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This is a short How-To fix AMD Ryzen with RAM issues on X370 that results in memory errors that will either prevent a PC from booting, the orange light blinking on the motherboard, the memory error Q-Codes. This works for Ryzen 1000 and 2000 series on X370 and B350 motherboards. Some QVL and none QVL RAM kits for a motherboard might have an issue with running the rated speed. This is the result of the Infinity Fabric not being stable, but the memory can run the rated speed. In the case of high-frequency kits over 3600 MHz running at a lower frequency with tighter timings is the only option but also improves performance over just running a higher frequency.
Buying DDR4 RAM kit(s) for Ryzen.
In short when looking to buy a RAM kit you want DDR4 memory kits that are 3200 MHz with C14, 3600 MHz with C15 or C16 and 4000 MHz with C17. In the case of buying a 4000 MHz kit for Ryzen, you only want to consider that if you intend to lower the frequency and tighten the timings. But this article is for those who already bought a memory kit but can not run it at the rated speed.
Where to start?
First, it is important to establish the quality of your RAM kit. Using Thaiphoon Burner to read on of your memory sticks. Important that QVL or none QVL is only important with Samsung B-die, Micron E-die and Hynix C-die. And then second the quality of those ICs this is translated into a low tCL speed in combination with higher frequency. First, start with reading one of the memory sticks with Thaiphoon burner.
- Show the number of ranks.
- Shows the PCB quality.
- The manufacture of the IC modules.
- Die version and stick capacity.
- IC size.
The information established here is when the RAM kit is not QVL you want to make sure under one is that you have one rank of modules, under two that the PCB quality is A0 or A1 with 8 or 10 layers on the PCB for signal integrity. That under 3 and 4 you have either have Samsung B-die, Micron E-die or Hynix C-die(CJR) and that under five it is confirmed single rank. This should make for a Ryzen friendly RAM kit even though it might not be on the QVL list of your motherboard. As an example below is a G.Skill RAM kit that is not on the QVL for my ASUS X370-F motherboard but with a bit of work it will run the rated 3466MHz speed with the XMP timings.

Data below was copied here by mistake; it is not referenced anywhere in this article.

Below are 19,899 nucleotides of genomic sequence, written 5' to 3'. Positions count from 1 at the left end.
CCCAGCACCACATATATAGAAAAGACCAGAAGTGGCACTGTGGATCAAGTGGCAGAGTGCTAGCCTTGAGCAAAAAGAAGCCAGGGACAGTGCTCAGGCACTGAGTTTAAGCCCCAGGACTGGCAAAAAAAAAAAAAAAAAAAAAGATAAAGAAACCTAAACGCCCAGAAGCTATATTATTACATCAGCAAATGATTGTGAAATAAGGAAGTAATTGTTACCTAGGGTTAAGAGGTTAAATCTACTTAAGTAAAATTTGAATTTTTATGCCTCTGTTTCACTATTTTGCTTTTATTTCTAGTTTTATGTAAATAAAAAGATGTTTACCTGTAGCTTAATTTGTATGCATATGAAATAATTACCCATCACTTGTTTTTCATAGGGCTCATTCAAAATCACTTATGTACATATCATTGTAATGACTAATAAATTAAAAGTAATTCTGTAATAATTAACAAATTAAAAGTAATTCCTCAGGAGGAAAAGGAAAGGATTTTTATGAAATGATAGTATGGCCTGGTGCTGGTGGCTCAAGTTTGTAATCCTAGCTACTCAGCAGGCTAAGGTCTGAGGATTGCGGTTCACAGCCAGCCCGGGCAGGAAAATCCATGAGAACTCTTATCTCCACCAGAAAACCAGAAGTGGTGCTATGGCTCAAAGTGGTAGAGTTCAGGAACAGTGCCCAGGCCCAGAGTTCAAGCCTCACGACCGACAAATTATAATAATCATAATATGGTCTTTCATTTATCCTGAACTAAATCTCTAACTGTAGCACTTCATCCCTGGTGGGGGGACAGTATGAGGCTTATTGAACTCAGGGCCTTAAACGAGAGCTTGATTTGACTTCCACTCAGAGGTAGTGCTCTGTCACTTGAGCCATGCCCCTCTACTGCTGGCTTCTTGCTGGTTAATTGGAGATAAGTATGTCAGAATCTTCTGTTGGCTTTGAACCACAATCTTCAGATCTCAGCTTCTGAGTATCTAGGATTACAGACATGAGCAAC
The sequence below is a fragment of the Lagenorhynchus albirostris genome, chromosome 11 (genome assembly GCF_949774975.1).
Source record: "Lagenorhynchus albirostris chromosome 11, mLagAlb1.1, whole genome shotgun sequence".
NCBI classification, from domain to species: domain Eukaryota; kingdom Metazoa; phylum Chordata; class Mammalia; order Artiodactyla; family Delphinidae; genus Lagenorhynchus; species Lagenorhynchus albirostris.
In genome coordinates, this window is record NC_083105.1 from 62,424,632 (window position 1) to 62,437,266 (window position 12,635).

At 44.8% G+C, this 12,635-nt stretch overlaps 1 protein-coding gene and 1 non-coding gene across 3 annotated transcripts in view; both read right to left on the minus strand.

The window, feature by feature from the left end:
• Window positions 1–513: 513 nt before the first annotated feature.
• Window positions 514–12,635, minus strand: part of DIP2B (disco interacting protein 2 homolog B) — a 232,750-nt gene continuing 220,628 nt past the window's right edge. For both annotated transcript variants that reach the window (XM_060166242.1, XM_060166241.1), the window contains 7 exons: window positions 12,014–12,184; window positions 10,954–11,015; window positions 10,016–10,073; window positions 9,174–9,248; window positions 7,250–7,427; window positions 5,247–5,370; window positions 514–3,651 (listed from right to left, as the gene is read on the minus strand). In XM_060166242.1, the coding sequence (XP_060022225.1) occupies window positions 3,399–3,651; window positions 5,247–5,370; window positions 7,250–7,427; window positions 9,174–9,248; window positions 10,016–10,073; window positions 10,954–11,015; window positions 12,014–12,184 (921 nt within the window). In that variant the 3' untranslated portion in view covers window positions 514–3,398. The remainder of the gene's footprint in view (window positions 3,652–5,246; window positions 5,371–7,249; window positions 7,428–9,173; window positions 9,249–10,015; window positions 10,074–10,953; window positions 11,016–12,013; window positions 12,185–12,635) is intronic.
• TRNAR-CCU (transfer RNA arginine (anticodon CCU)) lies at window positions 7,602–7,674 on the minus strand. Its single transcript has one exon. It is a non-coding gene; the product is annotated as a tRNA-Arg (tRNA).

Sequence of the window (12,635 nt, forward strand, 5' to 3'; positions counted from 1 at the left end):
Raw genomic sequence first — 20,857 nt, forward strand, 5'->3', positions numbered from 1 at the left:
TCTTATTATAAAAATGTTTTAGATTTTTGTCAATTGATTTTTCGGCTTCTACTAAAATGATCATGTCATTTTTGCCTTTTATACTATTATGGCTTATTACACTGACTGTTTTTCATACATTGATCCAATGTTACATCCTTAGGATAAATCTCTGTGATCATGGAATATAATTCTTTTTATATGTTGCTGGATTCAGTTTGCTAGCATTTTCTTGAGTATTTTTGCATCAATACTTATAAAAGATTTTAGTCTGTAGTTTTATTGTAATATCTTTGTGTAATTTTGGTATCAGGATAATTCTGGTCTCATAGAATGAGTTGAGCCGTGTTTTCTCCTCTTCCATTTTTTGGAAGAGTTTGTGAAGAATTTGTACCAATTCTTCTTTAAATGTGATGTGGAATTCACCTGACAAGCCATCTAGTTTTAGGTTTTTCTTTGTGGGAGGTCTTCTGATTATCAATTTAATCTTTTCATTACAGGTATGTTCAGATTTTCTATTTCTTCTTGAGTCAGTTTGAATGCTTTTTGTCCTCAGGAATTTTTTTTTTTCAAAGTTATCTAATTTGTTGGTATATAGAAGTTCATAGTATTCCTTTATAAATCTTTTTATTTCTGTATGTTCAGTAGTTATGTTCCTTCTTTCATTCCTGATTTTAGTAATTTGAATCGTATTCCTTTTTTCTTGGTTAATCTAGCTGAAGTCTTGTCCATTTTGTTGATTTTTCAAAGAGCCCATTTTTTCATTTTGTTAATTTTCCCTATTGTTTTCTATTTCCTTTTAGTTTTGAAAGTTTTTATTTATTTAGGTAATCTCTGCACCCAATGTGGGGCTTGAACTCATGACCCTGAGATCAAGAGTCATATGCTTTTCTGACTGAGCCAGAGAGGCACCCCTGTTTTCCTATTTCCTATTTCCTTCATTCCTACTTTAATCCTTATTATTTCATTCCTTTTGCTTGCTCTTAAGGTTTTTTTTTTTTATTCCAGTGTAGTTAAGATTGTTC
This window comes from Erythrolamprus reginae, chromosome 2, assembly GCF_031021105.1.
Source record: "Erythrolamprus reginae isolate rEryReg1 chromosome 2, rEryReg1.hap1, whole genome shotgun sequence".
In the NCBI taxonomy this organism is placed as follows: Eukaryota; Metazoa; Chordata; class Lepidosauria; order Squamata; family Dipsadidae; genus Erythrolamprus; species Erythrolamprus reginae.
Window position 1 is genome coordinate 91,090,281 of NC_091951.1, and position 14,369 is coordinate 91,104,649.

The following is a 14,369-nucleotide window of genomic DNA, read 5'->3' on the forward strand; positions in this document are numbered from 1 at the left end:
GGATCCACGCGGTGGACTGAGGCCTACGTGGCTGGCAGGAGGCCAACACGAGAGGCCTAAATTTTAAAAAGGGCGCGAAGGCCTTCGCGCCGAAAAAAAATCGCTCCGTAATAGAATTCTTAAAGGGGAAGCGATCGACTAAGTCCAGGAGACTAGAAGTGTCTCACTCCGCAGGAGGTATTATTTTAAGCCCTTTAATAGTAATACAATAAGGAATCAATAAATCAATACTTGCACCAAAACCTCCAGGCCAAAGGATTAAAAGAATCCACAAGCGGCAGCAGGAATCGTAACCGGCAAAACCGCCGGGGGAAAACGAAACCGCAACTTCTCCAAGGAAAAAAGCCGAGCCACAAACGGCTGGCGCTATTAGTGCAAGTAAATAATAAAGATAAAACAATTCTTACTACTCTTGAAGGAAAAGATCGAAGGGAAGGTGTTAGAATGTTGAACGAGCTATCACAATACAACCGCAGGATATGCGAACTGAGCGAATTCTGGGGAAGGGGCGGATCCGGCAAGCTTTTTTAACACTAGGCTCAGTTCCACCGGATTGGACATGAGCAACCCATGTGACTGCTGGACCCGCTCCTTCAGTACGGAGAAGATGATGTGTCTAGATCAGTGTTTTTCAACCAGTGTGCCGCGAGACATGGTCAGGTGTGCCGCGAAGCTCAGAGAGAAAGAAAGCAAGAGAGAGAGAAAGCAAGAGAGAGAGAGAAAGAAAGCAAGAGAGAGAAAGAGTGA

How does it work?
To have this kit run the rated speed and be stable by passing a Linpack Xtreme 10 run stress test involves four settings that have to be adjusted in the BIOS. The reason the PC is unstable is not so much the RAM kit is the Infinity Fabric that is unstable.
- SoC Voltage.
- Gear Down Mode.
- CLDO VDDP Voltage.
Starting with the important note that these settings are for XMP profiles if you want to overclock these settings will still apply; however, in different values.
- Start with SoC voltage you want to be in the 1.1v to 1.15v range for XMP.
- The next setting is ProcODT you want to be in the 48 ohms to 53 ohms range.
- Gear Down Mode will need to be enabled.
- And finally, CLDO VDDP voltage needs to be in the 850mv ~ 950mv range this value is in mv.
Important to note that no RAM kit is the same so you will need to tinker with the ProcODT and CLDO VDDP Voltage. The above none QVL kit from G.Skill with Hynix C-die was stable with 1.1v SoC, 53.3 ohms ProcODT, 905mv CLDO VDDP voltage and Gear Down Mode enabled. No timings were changed nor was DRAM voltage increased this would leave room for overclocking the frequency or timings or even both. However, this would require more work and is not for everyone but is covered in separate articles linked at the top of this page.
And here is another none QVL kit this time from Corsair with Hynix A-die. To run the XMP profile stable 1.1v SOC, 53.3 ohms ProcODT, 920mv CLDO VDDP voltage and Gear Down Mode enabled. With this DDR4 kit, it is essential to illustrate that 5mv was the difference in being stable or unstable and how sensitive CLDO VDDP voltage is.
In some cases, random shutdowns might occur. This can be in combination with a CPU overclock. There are several issues related to unexpected shutdowns, PSU might be broken or of low quality, C-States of the CPU, ProcODT is too high or too low, and CLDO VDDP is too high to low. Take the following steps to troubleshoot.
- Check the 12v rail of your PSU with HWiNFO64. The 12V rail needs to be 12V or more. If it is below 12V at any point in time, this could be the cause of the random shutdowns.
- Check the Windows Event Viewer, go to System and looks for Errors on hardware to get an indication.
- Reset your PC to default settings in the BIOS. Then either the CPU or Memory/Infinity Fabric was unstable. Run the CPU stock with the memory settings applied and visa versa.
- Under AMD CBS set Global C-States On or OFF.
- Set ProcODT 1 step below or above the value previously used.
- Adjust CLDO VDDP 25mv up or down. When being able to pass 1 Linpack Xtreme but fail the next one or in between a hardware failure occurs, adjust with 5mv up or down.
It could be a combination of settings with my test rig it was a bad PSU that has less than 12 volts on the 12-volt rail for the CPU.
- Paul "HisEvilness" Ripmeester